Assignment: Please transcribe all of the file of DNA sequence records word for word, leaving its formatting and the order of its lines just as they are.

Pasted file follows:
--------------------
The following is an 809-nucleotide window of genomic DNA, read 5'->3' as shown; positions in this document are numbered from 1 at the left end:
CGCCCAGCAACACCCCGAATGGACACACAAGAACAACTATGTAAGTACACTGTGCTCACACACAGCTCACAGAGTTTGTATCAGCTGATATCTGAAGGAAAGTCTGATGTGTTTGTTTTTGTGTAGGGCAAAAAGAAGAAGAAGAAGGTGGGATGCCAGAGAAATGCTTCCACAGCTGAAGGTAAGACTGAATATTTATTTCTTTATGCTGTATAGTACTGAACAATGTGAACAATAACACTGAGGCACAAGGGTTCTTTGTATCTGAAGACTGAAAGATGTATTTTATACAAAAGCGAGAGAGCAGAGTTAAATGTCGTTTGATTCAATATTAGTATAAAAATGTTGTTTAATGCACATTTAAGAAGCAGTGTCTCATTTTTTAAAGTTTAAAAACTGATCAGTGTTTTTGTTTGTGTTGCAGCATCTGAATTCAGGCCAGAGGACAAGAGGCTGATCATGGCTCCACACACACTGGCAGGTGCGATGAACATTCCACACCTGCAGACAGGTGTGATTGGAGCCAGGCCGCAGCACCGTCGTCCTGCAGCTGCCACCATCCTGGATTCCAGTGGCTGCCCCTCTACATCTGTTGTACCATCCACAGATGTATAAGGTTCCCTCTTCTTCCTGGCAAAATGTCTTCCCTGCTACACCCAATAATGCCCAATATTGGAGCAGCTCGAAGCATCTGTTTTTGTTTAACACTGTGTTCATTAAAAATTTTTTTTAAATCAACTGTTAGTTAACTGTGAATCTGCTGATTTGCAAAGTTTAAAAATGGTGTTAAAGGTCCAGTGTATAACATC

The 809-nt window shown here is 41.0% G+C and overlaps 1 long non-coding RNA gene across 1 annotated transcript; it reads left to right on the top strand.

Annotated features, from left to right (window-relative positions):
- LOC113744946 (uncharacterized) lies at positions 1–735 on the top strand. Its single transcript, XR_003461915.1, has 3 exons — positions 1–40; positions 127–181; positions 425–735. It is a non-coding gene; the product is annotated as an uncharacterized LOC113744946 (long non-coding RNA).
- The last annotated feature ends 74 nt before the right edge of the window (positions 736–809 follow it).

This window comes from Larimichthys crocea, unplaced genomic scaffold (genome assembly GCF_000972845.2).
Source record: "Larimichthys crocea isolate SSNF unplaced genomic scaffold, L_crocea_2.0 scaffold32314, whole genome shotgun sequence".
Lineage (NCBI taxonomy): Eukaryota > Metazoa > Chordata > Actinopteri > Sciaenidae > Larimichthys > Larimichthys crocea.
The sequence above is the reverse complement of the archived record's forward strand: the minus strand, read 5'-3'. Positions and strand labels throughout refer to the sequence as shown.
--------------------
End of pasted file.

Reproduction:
The following is an 809-nucleotide window of genomic DNA, read 5'->3' as shown; positions in this document are numbered from 1 at the left end:
CGCCCAGCAACACCCCGAATGGACACACAAGAACAACTATGTAAGTACACTGTGCTCACACACAGCTCACAGAGTTTGTATCAGCTGATATCTGAAGGAAAGTCTGATGTGTTTGTTTTTGTGTAGGGCAAAAAGAAGAAGAAGAAGGTGGGATGCCAGAGAAATGCTTCCACAGCTGAAGGTAAGACTGAATATTTATTTCTTTATGCTGTATAGTACTGAACAATGTGAACAATAACACTGAGGCACAAGGGTTCTTTGTATCTGAAGACTGAAAGATGTATTTTATACAAAAGCGAGAGAGCAGAGTTAAATGTCGTTTGATTCAATATTAGTATAAAAATGTTGTTTAATGCACATTTAAGAAGCAGTGTCTCATTTTTTAAAGTTTAAAAACTGATCAGTGTTTTTGTTTGTGTTGCAGCATCTGAATTCAGGCCAGAGGACAAGAGGCTGATCATGGCTCCACACACACTGGCAGGTGCGATGAACATTCCACACCTGCAGACAGGTGTGATTGGAGCCAGGCCGCAGCACCGTCGTCCTGCAGCTGCCACCATCCTGGATTCCAGTGGCTGCCCCTCTACATCTGTTGTACCATCCACAGATGTATAAGGTTCCCTCTTCTTCCTGGCAAAATGTCTTCCCTGCTACACCCAATAATGCCCAATATTGGAGCAGCTCGAAGCATCTGTTTTTGTTTAACACTGTGTTCATTAAAAATTTTTTTTAAATCAACTGTTAGTTAACTGTGAATCTGCTGATTTGCAAAGTTTAAAAATGGTGTTAAAGGTCCAGTGTATAACATC

The 809-nt window shown here is 41.0% G+C and overlaps 1 long non-coding RNA gene across 1 annotated transcript; it reads left to right on the top strand.

Annotated features, from left to right (window-relative positions):
- LOC113744946 (uncharacterized) lies at positions 1–735 on the top strand. Its single transcript, XR_003461915.1, has 3 exons — positions 1–40; positions 127–181; positions 425–735. It is a non-coding gene; the product is annotated as an uncharacterized LOC113744946 (long non-coding RNA).
- The last annotated feature ends 74 nt before the right edge of the window (positions 736–809 follow it).

This window comes from Larimichthys crocea, unplaced genomic scaffold (genome assembly GCF_000972845.2).
Source record: "Larimichthys crocea isolate SSNF unplaced genomic scaffold, L_crocea_2.0 scaffold32314, whole genome shotgun sequence".
Lineage (NCBI taxonomy): Eukaryota > Metazoa > Chordata > Actinopteri > Sciaenidae > Larimichthys > Larimichthys crocea.
The sequence above is the reverse complement of the archived record's forward strand: the minus strand, read 5'-3'. Positions and strand labels throughout refer to the sequence as shown.